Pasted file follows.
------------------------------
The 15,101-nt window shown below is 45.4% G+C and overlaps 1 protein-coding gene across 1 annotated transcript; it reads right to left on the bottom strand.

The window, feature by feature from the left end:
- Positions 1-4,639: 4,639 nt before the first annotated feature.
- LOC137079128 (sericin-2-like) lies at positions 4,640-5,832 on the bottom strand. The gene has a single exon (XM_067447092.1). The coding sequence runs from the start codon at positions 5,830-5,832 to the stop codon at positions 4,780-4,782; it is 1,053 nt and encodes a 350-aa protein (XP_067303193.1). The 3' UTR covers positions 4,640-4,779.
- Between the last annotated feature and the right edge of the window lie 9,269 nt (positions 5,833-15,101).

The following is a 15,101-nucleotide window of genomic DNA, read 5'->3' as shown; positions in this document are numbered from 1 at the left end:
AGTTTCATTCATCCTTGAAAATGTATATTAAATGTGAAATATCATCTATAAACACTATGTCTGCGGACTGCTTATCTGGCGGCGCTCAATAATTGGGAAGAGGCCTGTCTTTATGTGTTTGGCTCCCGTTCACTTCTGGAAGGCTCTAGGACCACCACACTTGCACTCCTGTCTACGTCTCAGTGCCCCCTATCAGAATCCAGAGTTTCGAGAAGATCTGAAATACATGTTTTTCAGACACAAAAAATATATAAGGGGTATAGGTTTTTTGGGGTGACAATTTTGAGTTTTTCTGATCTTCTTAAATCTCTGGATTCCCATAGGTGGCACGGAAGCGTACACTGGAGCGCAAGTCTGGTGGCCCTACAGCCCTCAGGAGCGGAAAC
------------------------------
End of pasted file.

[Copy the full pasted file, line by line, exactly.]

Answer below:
The 15,101-nt window shown below is 45.4% G+C and overlaps 1 protein-coding gene across 1 annotated transcript; it reads right to left on the bottom strand.

The window, feature by feature from the left end:
- Positions 1-4,639: 4,639 nt before the first annotated feature.
- LOC137079128 (sericin-2-like) lies at positions 4,640-5,832 on the bottom strand. The gene has a single exon (XM_067447092.1). The coding sequence runs from the start codon at positions 5,830-5,832 to the stop codon at positions 4,780-4,782; it is 1,053 nt and encodes a 350-aa protein (XP_067303193.1). The 3' UTR covers positions 4,640-4,779.
- Between the last annotated feature and the right edge of the window lie 9,269 nt (positions 5,833-15,101).

The following is a 15,101-nucleotide window of genomic DNA, read 5'->3' as shown; positions in this document are numbered from 1 at the left end:
AGTTTCATTCATCCTTGAAAATGTATATTAAATGTGAAATATCATCTATAAACACTATGTCTGCGGACTGCTTATCTGGCGGCGCTCAATAATTGGGAAGAGGCCTGTCTTTATGTGTTTGGCTCCCGTTCACTTCTGGAAGGCTCTAGGACCACCACACTTGCACTCCTGTCTACGTCTCAGTGCCCCCTATCAGAATCCAGAGTTTCGAGAAGATCTGAAATACATGTTTTTCAGACACAAAAAATATATAAGGGGTATAGGTTTTTTGGGGTGACAATTTTGAGTTTTTCTGATCTTCTTAAATCTCTGGATTCCCATAGGTGGCACGGAAGCGTACACTGGAGCGCAAGTCTGGTGGCCCTACAGCCCTCAGGAGCGGAAAC